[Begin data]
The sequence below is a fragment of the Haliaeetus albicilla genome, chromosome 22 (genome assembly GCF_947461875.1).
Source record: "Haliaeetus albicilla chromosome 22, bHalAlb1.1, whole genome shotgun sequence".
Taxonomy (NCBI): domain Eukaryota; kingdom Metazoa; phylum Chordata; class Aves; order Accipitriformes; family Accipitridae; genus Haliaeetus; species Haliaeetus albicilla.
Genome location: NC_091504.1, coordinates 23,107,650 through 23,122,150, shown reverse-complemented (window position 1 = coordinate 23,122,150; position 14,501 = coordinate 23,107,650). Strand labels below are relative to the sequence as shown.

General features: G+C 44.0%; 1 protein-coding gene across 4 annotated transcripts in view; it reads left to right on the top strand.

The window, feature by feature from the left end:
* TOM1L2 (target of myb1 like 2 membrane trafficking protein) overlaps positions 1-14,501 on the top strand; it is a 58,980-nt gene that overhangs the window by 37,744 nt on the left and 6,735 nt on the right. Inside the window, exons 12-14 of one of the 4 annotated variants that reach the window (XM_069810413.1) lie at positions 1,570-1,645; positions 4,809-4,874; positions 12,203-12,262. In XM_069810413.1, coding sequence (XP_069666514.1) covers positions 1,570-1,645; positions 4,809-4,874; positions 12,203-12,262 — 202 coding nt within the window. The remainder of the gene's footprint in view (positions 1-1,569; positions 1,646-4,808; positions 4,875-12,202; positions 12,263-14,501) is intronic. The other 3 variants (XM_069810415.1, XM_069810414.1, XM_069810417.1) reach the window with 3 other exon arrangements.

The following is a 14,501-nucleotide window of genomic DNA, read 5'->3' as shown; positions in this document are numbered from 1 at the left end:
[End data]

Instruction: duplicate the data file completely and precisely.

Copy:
The sequence below is a fragment of the Haliaeetus albicilla genome, chromosome 22 (genome assembly GCF_947461875.1).
Source record: "Haliaeetus albicilla chromosome 22, bHalAlb1.1, whole genome shotgun sequence".
Taxonomy (NCBI): domain Eukaryota; kingdom Metazoa; phylum Chordata; class Aves; order Accipitriformes; family Accipitridae; genus Haliaeetus; species Haliaeetus albicilla.
Genome location: NC_091504.1, coordinates 23,107,650 through 23,122,150, shown reverse-complemented (window position 1 = coordinate 23,122,150; position 14,501 = coordinate 23,107,650). Strand labels below are relative to the sequence as shown.

General features: G+C 44.0%; 1 protein-coding gene across 4 annotated transcripts in view; it reads left to right on the top strand.

The window, feature by feature from the left end:
* TOM1L2 (target of myb1 like 2 membrane trafficking protein) overlaps positions 1-14,501 on the top strand; it is a 58,980-nt gene that overhangs the window by 37,744 nt on the left and 6,735 nt on the right. Inside the window, exons 12-14 of one of the 4 annotated variants that reach the window (XM_069810413.1) lie at positions 1,570-1,645; positions 4,809-4,874; positions 12,203-12,262. In XM_069810413.1, coding sequence (XP_069666514.1) covers positions 1,570-1,645; positions 4,809-4,874; positions 12,203-12,262 — 202 coding nt within the window. The remainder of the gene's footprint in view (positions 1-1,569; positions 1,646-4,808; positions 4,875-12,202; positions 12,263-14,501) is intronic. The other 3 variants (XM_069810415.1, XM_069810414.1, XM_069810417.1) reach the window with 3 other exon arrangements.

The following is a 14,501-nucleotide window of genomic DNA, read 5'->3' as shown; positions in this document are numbered from 1 at the left end: